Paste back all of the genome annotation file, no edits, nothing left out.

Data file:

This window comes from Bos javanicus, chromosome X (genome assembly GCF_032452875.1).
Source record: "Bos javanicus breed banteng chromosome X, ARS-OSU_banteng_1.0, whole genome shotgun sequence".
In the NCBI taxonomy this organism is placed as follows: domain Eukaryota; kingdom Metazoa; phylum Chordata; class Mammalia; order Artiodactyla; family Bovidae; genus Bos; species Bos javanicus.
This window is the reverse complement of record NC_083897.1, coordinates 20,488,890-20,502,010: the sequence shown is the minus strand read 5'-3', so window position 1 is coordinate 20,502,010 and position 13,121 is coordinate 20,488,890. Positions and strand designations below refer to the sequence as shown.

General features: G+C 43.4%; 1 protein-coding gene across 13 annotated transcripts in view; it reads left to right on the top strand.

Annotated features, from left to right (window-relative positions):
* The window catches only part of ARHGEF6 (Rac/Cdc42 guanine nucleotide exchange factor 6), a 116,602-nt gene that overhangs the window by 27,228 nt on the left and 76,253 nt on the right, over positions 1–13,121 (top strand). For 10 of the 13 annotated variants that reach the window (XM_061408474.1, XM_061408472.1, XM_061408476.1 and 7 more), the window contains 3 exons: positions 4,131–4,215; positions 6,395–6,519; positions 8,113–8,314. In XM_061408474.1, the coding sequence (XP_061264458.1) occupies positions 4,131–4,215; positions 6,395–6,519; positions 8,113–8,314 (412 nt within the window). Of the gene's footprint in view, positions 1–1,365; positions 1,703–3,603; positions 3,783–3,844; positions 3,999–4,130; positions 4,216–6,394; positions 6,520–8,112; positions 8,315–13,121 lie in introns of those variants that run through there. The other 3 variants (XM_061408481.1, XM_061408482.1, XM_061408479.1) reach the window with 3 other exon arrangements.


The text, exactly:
This window comes from Bos javanicus, chromosome X (genome assembly GCF_032452875.1).
Source record: "Bos javanicus breed banteng chromosome X, ARS-OSU_banteng_1.0, whole genome shotgun sequence".
In the NCBI taxonomy this organism is placed as follows: domain Eukaryota; kingdom Metazoa; phylum Chordata; class Mammalia; order Artiodactyla; family Bovidae; genus Bos; species Bos javanicus.
This window is the reverse complement of record NC_083897.1, coordinates 20,488,890-20,502,010: the sequence shown is the minus strand read 5'-3', so window position 1 is coordinate 20,502,010 and position 13,121 is coordinate 20,488,890. Positions and strand designations below refer to the sequence as shown.

General features: G+C 43.4%; 1 protein-coding gene across 13 annotated transcripts in view; it reads left to right on the top strand.

Annotated features, from left to right (window-relative positions):
* The window catches only part of ARHGEF6 (Rac/Cdc42 guanine nucleotide exchange factor 6), a 116,602-nt gene that overhangs the window by 27,228 nt on the left and 76,253 nt on the right, over positions 1–13,121 (top strand). For 10 of the 13 annotated variants that reach the window (XM_061408474.1, XM_061408472.1, XM_061408476.1 and 7 more), the window contains 3 exons: positions 4,131–4,215; positions 6,395–6,519; positions 8,113–8,314. In XM_061408474.1, the coding sequence (XP_061264458.1) occupies positions 4,131–4,215; positions 6,395–6,519; positions 8,113–8,314 (412 nt within the window). Of the gene's footprint in view, positions 1–1,365; positions 1,703–3,603; positions 3,783–3,844; positions 3,999–4,130; positions 4,216–6,394; positions 6,520–8,112; positions 8,315–13,121 lie in introns of those variants that run through there. The other 3 variants (XM_061408481.1, XM_061408482.1, XM_061408479.1) reach the window with 3 other exon arrangements.